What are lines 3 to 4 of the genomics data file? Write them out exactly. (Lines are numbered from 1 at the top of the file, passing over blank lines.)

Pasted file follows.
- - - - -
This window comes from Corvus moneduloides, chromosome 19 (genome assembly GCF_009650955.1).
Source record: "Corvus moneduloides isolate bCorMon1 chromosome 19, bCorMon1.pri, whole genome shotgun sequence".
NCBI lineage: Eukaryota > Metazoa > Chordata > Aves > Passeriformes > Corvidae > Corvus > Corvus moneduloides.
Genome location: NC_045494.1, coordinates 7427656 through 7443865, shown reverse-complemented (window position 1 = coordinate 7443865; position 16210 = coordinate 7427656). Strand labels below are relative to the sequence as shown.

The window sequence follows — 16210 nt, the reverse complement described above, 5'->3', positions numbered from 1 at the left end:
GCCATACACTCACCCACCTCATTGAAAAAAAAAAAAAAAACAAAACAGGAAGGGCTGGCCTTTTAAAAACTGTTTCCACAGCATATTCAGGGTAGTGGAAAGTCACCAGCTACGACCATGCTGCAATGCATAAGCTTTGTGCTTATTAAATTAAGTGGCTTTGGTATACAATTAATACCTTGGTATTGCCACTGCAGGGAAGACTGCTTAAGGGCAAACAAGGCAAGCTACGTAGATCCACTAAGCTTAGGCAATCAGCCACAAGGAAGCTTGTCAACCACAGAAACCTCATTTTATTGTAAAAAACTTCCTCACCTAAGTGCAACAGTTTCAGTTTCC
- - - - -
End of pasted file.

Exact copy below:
NCBI lineage: Eukaryota > Metazoa > Chordata > Aves > Passeriformes > Corvidae > Corvus > Corvus moneduloides.
Genome location: NC_045494.1, coordinates 7427656 through 7443865, shown reverse-complemented (window position 1 = coordinate 7443865; position 16210 = coordinate 7427656). Strand labels below are relative to the sequence as shown.